Everythign indeed was late this season, which is why I was hoping for a great DEcember/early JAnuary bite. Problem is, that in mid/late November teh unseasonably warm temps we were having, turned around and the water temps went from 52ish right down to 45ish within a week, and they never went back up. Teh fish have been ice cold for over a month now. NOw I can remember from the past coupel of years when we had snowstorms that teh fish in certain locations would be ice cold, but it never really lasted more than a couple of days, before things retunred to "normal". This year, it seems we never got to "normal".

sorry, that has nothing to do with Cod.
 

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I wanted to wait till a few folks had chimed in before saying anything.

I agree in principle, about maintaining a conservative ethic amongst anglers , in promotion of the restoration of cod stocks, locally.

Exactly what levels of removals are "too much"? Is there other fisheries that are also catching these fish, locally, IOW have the nets found them yet / are they looking for them there?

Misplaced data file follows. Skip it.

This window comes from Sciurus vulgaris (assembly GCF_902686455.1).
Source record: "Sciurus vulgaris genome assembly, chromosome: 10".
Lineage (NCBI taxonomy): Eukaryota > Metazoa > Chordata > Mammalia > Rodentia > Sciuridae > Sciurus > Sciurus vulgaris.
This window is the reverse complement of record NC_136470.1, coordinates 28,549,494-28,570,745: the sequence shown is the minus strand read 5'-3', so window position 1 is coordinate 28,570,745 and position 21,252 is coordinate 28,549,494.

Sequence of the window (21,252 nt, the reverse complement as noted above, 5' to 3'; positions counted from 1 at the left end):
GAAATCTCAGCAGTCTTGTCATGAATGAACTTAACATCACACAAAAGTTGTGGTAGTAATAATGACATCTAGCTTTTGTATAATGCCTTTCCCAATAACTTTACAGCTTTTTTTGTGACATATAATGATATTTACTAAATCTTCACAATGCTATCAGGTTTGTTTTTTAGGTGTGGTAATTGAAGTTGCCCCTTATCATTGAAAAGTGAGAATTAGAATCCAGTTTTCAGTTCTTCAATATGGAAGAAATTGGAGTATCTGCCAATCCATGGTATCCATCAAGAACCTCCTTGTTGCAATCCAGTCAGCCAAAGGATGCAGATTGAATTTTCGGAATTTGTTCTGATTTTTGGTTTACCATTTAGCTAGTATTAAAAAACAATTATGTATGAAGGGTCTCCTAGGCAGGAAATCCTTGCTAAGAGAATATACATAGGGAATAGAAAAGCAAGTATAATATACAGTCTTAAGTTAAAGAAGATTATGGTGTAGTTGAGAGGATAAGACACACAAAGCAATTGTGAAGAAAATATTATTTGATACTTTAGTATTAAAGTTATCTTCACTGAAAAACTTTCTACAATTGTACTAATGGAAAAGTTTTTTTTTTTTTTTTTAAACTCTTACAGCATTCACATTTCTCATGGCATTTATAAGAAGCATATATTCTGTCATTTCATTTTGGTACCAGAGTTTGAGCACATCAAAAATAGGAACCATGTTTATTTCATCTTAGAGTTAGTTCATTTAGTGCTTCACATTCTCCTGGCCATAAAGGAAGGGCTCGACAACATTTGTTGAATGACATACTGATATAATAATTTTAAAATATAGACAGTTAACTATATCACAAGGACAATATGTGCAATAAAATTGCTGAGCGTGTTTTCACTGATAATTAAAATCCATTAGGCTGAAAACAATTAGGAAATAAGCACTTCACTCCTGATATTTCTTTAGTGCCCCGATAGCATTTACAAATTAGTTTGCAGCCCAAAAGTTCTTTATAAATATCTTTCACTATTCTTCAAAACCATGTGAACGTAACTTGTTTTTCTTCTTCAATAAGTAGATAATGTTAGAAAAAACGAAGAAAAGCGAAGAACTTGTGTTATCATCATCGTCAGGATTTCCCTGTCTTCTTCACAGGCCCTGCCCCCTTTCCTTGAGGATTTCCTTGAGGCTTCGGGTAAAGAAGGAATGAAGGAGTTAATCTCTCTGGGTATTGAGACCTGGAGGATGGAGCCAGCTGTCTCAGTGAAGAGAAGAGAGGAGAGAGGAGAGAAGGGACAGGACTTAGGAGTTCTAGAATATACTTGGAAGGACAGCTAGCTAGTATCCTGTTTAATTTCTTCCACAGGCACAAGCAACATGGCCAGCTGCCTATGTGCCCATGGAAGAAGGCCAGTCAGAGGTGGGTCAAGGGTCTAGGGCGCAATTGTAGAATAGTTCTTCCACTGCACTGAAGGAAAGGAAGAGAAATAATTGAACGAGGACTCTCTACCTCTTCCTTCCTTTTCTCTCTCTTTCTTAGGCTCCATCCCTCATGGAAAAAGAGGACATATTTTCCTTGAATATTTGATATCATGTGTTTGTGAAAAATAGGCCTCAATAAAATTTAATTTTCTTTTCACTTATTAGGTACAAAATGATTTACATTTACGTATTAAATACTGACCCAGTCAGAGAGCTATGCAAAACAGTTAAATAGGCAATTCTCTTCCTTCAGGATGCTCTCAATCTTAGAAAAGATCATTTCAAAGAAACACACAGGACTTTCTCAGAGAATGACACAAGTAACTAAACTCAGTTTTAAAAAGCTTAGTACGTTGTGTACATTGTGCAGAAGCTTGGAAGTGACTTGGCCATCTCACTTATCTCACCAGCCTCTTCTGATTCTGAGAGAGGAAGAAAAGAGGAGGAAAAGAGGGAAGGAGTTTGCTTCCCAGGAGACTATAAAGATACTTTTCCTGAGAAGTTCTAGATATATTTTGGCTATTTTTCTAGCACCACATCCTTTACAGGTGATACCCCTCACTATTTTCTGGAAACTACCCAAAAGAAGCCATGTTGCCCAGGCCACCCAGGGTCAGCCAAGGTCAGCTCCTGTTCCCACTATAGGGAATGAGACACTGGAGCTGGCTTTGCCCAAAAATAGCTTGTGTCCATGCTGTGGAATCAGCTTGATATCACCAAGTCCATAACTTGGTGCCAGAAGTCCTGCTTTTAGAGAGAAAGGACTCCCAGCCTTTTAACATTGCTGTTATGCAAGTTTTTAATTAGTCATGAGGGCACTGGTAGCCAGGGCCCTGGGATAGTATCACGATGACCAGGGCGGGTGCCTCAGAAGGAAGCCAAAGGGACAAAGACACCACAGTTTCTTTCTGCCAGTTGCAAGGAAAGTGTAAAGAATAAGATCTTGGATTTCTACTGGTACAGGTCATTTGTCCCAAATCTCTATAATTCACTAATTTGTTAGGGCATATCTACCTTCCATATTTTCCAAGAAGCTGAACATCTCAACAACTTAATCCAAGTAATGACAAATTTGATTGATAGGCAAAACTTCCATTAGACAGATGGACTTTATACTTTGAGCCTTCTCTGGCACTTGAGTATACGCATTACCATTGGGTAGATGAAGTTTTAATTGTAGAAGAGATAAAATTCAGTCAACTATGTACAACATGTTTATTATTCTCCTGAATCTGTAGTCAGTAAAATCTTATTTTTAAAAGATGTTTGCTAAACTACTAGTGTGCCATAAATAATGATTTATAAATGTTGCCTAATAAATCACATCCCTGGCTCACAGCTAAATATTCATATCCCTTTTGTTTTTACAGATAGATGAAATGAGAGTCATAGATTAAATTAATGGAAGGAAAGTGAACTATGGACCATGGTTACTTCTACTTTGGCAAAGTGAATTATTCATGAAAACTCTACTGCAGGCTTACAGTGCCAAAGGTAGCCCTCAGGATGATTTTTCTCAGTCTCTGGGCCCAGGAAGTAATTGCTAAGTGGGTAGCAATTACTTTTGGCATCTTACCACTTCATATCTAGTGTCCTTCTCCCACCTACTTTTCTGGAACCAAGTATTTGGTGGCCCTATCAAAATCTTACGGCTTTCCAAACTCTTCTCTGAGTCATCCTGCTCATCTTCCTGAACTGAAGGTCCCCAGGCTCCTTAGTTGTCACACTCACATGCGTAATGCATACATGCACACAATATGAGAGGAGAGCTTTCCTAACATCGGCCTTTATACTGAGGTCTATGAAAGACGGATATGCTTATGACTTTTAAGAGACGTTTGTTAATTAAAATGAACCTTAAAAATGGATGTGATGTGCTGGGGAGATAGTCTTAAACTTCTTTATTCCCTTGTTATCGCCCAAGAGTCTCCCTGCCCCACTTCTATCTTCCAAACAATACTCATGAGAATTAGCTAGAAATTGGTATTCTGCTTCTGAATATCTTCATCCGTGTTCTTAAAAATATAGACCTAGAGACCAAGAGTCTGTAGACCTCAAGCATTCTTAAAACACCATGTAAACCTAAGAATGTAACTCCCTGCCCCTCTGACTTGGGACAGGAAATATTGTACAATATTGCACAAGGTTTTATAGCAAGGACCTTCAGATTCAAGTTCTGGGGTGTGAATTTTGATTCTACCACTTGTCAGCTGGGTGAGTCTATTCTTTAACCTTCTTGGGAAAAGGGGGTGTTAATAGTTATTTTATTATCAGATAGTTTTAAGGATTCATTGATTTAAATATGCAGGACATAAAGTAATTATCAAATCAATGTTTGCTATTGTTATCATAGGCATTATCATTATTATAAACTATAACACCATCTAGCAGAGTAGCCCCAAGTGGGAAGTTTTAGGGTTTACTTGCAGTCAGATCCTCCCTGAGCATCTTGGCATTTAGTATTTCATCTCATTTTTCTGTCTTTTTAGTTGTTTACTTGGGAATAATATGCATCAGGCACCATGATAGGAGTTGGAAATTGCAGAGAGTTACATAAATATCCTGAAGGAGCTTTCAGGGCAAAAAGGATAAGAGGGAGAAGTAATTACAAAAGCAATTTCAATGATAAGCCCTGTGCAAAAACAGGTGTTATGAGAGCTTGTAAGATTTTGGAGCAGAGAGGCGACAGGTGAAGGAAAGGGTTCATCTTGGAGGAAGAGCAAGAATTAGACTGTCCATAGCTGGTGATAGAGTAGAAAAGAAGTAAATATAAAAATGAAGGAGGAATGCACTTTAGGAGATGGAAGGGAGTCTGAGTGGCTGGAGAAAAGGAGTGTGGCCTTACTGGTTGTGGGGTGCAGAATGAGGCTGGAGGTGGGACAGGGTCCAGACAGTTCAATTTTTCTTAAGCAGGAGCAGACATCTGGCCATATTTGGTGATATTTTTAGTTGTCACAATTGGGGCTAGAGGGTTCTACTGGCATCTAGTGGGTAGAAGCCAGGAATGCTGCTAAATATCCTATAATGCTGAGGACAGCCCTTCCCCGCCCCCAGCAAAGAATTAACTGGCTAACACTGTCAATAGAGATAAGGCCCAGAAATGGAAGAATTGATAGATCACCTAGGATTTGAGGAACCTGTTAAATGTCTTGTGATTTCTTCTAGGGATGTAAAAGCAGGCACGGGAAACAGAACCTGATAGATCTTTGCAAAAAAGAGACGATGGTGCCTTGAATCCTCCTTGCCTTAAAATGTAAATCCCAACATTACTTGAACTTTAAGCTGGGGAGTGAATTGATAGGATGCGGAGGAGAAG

A few dozen fish here and there removed, IMO isn't enough to make that big a difference in a region, but from a single spot, could, as stated by others "shut the wreck off".

It's nice to see that at least some folks are looking at these issues from all sides and not just the one that suits their own interest's.
 

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Billy40 wrote:
Everythign indeed was late this season, which is why I was hoping for a great DEcember/early JAnuary bite.

I agree with that. I also think the fish are there but with the constant S/SW/SE heave we've had the last couple of weeks, the bite has been off.
There are fish everywhere. Inshore/offshore

We need a few days of hard NW to get things going
Enough of this SW summer wind crap! Its January. Bring on the 25Degrees, NW 15-20!


AS for the cod, its amazing what you can catch when the dogs arent a problem. I bet there are a few whiting hanging around Ambrose...;)

lol